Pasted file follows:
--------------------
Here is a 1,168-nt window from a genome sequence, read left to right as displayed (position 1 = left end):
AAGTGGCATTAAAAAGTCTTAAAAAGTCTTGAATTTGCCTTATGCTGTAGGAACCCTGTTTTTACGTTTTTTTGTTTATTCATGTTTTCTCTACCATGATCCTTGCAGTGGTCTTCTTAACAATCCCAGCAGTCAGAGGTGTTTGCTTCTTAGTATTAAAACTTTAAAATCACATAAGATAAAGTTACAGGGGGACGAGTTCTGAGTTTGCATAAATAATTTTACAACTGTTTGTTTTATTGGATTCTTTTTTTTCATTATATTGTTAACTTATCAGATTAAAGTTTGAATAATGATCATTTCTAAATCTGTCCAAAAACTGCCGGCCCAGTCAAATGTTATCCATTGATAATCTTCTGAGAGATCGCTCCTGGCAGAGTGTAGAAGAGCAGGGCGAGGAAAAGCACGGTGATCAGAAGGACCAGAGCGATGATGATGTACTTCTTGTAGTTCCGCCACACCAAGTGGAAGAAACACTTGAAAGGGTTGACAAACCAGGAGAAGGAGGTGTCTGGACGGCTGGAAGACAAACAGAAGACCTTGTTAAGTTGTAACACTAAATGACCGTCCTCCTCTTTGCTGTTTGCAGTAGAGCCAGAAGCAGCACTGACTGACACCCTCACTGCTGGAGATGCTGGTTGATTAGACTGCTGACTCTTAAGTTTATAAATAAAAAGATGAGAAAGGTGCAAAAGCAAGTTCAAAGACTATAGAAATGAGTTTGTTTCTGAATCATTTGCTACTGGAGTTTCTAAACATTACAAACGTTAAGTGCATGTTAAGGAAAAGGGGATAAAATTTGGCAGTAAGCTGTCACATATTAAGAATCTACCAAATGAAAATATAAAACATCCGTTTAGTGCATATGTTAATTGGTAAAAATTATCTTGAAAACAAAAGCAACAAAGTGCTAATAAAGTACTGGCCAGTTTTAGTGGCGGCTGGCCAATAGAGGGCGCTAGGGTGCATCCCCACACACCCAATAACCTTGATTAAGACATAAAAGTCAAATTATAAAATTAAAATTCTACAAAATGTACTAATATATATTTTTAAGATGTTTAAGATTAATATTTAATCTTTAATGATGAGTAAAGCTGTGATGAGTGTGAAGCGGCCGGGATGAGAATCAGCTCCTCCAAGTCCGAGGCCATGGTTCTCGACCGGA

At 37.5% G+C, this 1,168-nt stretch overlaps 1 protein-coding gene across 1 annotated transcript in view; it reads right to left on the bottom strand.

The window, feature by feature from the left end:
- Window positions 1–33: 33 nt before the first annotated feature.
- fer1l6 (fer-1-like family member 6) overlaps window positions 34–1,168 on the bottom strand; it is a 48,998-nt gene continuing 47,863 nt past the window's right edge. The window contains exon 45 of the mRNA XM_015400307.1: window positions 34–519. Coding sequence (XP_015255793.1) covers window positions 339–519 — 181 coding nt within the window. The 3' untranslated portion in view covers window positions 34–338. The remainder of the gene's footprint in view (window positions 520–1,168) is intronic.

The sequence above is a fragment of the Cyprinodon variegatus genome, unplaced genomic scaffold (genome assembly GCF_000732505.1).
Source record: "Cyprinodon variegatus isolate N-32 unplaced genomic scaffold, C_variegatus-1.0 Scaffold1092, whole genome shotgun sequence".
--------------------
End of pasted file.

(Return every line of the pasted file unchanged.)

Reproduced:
Here is a 1,168-nt window from a genome sequence, read left to right as displayed (position 1 = left end):
AAGTGGCATTAAAAAGTCTTAAAAAGTCTTGAATTTGCCTTATGCTGTAGGAACCCTGTTTTTACGTTTTTTTGTTTATTCATGTTTTCTCTACCATGATCCTTGCAGTGGTCTTCTTAACAATCCCAGCAGTCAGAGGTGTTTGCTTCTTAGTATTAAAACTTTAAAATCACATAAGATAAAGTTACAGGGGGACGAGTTCTGAGTTTGCATAAATAATTTTACAACTGTTTGTTTTATTGGATTCTTTTTTTTCATTATATTGTTAACTTATCAGATTAAAGTTTGAATAATGATCATTTCTAAATCTGTCCAAAAACTGCCGGCCCAGTCAAATGTTATCCATTGATAATCTTCTGAGAGATCGCTCCTGGCAGAGTGTAGAAGAGCAGGGCGAGGAAAAGCACGGTGATCAGAAGGACCAGAGCGATGATGATGTACTTCTTGTAGTTCCGCCACACCAAGTGGAAGAAACACTTGAAAGGGTTGACAAACCAGGAGAAGGAGGTGTCTGGACGGCTGGAAGACAAACAGAAGACCTTGTTAAGTTGTAACACTAAATGACCGTCCTCCTCTTTGCTGTTTGCAGTAGAGCCAGAAGCAGCACTGACTGACACCCTCACTGCTGGAGATGCTGGTTGATTAGACTGCTGACTCTTAAGTTTATAAATAAAAAGATGAGAAAGGTGCAAAAGCAAGTTCAAAGACTATAGAAATGAGTTTGTTTCTGAATCATTTGCTACTGGAGTTTCTAAACATTACAAACGTTAAGTGCATGTTAAGGAAAAGGGGATAAAATTTGGCAGTAAGCTGTCACATATTAAGAATCTACCAAATGAAAATATAAAACATCCGTTTAGTGCATATGTTAATTGGTAAAAATTATCTTGAAAACAAAAGCAACAAAGTGCTAATAAAGTACTGGCCAGTTTTAGTGGCGGCTGGCCAATAGAGGGCGCTAGGGTGCATCCCCACACACCCAATAACCTTGATTAAGACATAAAAGTCAAATTATAAAATTAAAATTCTACAAAATGTACTAATATATATTTTTAAGATGTTTAAGATTAATATTTAATCTTTAATGATGAGTAAAGCTGTGATGAGTGTGAAGCGGCCGGGATGAGAATCAGCTCCTCCAAGTCCGAGGCCATGGTTCTCGACCGGA

At 37.5% G+C, this 1,168-nt stretch overlaps 1 protein-coding gene across 1 annotated transcript in view; it reads right to left on the bottom strand.

The window, feature by feature from the left end:
- Window positions 1–33: 33 nt before the first annotated feature.
- fer1l6 (fer-1-like family member 6) overlaps window positions 34–1,168 on the bottom strand; it is a 48,998-nt gene continuing 47,863 nt past the window's right edge. The window contains exon 45 of the mRNA XM_015400307.1: window positions 34–519. Coding sequence (XP_015255793.1) covers window positions 339–519 — 181 coding nt within the window. The 3' untranslated portion in view covers window positions 34–338. The remainder of the gene's footprint in view (window positions 520–1,168) is intronic.

The sequence above is a fragment of the Cyprinodon variegatus genome, unplaced genomic scaffold (genome assembly GCF_000732505.1).
Source record: "Cyprinodon variegatus isolate N-32 unplaced genomic scaffold, C_variegatus-1.0 Scaffold1092, whole genome shotgun sequence".